- Greek debt difficulties threaten to force important Euro volatility
- Key debt auction on April 8, 2015 a key event on the calendar
- Failure to roll over existing debt raises the threat of Greek default
We’ve recently written on why Greece remains a major threat to financial market stability and the Euro currency itself. And indeed those tensions may be coming to a head as traders send EUR/USD volatility prices significantly higher ahead of the upcoming Greek debt auction. The central point is clear: if Greece fails to refinance expiring Treasury Bills at an acceptable rate, the risks of a larger Greek government default grows significantly.
Key Dates Continue to Warn of Substantial Volatility
April 8– Greek Government to auction €875 million in 178-Day Treasury Bills
April 9 – Greece is to pay €460m to the IMF under terms of first bailout agreement.
April 14– €1,400m of short-term Greek Treasury Bills mature, forcing Greece to roll over into new debt.
April 15 –Greek Government to auction yet-undetermined amount in 3-month Treasury Bills
A look at FX volatility prices show that traders predict volatility will be especially high through tomorrow’s close, while 1-week and 2-week volatility prices are significantly above even one-year options.
Euro 1-Day Volatility Prices Are Substantially Above 1-Year Prices – Underline Urgency
Data source: Bloomberg. Chart source: R, ggvis
As we wrote last week, some of the most sophisticated traders in the world believe that the coming two weeks will bring substantially more uncertainty than the coming year. This is somewhat illogical—there’s far more you can’t know about 365 days in price action than you can expect in 24 hours. Yet it underlines the urgency of upcoming risks.
What’s at Stake?
If the Greek government fails to hold a successful auction for a relatively modest €875 million in 178-Day Treasury Bills it will signal that investors have all but lost confidence in its solvency.
As it stands most of the Greek government’s short-term debt is held by domestic banks. In normal circumstances those same banks might step in and buy more Greek debt. Yet the domestic financial sector is heavily dependent on substantial Emergency Liquidity Assistance (ELA) from the European Central Bank for its own liquidity. European officials have already told Greek banks that they are not to increase their holdings of short-term government debt.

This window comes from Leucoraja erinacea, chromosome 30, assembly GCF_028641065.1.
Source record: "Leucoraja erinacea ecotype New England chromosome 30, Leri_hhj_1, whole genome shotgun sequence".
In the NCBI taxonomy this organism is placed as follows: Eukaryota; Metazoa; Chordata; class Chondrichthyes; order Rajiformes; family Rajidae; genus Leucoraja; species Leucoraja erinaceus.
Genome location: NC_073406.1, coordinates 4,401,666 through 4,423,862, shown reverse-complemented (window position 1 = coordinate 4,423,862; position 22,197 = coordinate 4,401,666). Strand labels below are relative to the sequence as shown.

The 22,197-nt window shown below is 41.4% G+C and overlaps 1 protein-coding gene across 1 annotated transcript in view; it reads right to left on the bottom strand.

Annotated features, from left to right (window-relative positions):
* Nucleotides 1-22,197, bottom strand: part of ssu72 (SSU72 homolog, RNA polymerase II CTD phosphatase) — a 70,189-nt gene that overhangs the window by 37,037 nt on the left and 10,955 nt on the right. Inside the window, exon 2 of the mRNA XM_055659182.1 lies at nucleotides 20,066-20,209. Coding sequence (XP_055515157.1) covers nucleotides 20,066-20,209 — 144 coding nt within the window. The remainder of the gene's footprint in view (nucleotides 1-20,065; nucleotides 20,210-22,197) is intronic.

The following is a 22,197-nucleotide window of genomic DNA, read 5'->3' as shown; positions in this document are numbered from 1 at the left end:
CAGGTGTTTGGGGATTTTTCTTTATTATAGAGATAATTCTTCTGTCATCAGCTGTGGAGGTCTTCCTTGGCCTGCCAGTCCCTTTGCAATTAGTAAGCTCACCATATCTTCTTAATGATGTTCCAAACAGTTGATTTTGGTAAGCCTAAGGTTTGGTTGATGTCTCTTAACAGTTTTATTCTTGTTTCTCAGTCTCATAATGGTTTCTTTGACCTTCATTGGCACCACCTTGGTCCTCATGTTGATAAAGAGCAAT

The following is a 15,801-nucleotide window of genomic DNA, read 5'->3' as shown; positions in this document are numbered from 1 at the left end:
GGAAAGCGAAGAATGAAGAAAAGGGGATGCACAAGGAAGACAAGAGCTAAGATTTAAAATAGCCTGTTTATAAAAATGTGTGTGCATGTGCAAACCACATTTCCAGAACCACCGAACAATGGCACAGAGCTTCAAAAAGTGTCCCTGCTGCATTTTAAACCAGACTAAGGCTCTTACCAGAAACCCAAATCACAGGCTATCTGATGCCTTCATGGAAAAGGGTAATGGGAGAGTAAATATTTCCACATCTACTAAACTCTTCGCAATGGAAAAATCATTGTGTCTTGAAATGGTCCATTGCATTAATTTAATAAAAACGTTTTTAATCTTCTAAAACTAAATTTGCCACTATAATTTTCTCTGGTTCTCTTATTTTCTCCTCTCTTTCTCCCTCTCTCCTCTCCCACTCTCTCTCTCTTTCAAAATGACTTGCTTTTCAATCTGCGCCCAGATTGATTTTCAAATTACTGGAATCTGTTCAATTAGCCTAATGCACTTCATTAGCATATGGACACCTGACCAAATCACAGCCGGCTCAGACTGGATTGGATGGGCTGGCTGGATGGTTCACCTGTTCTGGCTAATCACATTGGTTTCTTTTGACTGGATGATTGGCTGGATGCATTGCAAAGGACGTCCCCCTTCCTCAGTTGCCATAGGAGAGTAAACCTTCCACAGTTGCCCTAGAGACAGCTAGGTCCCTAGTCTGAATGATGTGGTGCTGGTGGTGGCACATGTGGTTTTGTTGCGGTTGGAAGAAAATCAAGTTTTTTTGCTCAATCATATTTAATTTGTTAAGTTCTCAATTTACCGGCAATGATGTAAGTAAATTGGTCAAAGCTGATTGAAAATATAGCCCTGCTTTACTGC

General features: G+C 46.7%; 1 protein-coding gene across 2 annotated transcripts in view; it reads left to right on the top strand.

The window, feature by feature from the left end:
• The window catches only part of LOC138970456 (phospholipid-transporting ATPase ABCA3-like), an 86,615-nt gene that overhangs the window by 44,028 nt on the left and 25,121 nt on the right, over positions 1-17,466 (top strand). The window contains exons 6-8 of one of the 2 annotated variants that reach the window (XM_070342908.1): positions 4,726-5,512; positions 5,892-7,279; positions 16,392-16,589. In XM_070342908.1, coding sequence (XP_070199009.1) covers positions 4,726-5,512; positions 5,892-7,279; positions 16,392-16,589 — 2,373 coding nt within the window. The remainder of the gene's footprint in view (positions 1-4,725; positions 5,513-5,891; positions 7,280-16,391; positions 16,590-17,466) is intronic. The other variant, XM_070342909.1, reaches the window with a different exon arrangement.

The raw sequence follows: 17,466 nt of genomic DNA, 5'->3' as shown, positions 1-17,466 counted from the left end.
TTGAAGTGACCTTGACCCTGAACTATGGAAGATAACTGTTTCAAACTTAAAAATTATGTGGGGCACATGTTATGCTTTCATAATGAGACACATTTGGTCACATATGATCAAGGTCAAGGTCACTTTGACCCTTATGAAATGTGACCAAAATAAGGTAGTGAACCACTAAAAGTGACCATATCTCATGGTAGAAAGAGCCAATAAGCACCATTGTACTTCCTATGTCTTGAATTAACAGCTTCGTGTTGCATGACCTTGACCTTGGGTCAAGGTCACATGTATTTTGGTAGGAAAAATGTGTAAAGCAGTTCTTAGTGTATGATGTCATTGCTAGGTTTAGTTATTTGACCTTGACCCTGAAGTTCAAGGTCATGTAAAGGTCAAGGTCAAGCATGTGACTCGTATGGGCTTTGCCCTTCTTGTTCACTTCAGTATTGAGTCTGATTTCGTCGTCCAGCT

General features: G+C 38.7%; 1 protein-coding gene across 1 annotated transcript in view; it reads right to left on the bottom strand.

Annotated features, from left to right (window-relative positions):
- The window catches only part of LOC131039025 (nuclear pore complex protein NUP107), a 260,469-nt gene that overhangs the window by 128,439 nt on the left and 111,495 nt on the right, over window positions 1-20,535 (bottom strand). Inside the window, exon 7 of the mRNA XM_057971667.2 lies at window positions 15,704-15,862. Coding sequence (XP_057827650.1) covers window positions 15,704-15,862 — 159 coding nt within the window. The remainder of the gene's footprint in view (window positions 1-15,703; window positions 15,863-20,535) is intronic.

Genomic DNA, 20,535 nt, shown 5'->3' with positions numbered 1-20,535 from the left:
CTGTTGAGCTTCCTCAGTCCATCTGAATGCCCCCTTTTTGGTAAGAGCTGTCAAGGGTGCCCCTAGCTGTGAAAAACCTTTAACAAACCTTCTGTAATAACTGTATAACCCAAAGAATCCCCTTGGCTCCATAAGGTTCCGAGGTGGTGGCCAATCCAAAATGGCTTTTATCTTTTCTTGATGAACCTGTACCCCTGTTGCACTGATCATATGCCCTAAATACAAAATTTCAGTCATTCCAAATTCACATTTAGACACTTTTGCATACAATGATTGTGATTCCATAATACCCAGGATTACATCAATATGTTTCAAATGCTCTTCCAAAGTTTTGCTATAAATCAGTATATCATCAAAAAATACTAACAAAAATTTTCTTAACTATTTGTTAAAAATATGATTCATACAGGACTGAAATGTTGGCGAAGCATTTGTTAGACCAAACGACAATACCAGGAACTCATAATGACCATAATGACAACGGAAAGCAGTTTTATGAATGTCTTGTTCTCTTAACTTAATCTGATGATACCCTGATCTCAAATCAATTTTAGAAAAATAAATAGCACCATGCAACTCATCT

Demand for tomorrow’s auction will have to come from private investors—domestic or abroad—to cover any gaps for the embattled Greek Treasury. The secondary market for the maturing debt shows that private investors are demanding a usurious 35 percent effective annual yield for debt maturing next week. This is a dangerous signal that private demand will not cover the shortfalls of what Greek banks cannot buy themselves.
Yield to Maturity on Greek Treasury Bills due April 14 Surges to Usurious 35 Percent
Data source: Bloomberg Generic Pricing (BGN). Chart Source: R
The apparent lack of private demand for its Treasury Bills leaves the Greek Government at risk, and ultimately its best hope may rest on purchases from other sovereign governments. And indeed Greek Government officials have made very public overtures to curry favor with Chinese and Russian governments as of late. Whether or not this results in actual bond buying remains to be seen.
Euro Reactions are Far from Predictable
We’re entering a critical stretch for the ongoing Greek sovereign debt crisis, and the next 24 hours may determine near-term direction in the Euro and domestic financial markets.
If the upcoming Greek debt auction fails to elicit sufficient interest, we could see substantial Euro volatility and broader financial market turmoil. Heightened sovereign risks could discourage market makers from making prices in EUR pairs, and in effect this means that the Euro could both rally and fall sharply on any news headlines.
Any surprises could force substantial market moves, and traders should limit trading leverage—particularly in EUR pairs—ahead of the key dates.
— Written by David Rodriguez, Quantitative Strategist for DailyFX.com
Contact and follow David via Twitter: https://twitter.com/DRodriguezFXoriginal source
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- Treasury Bills
- Greek government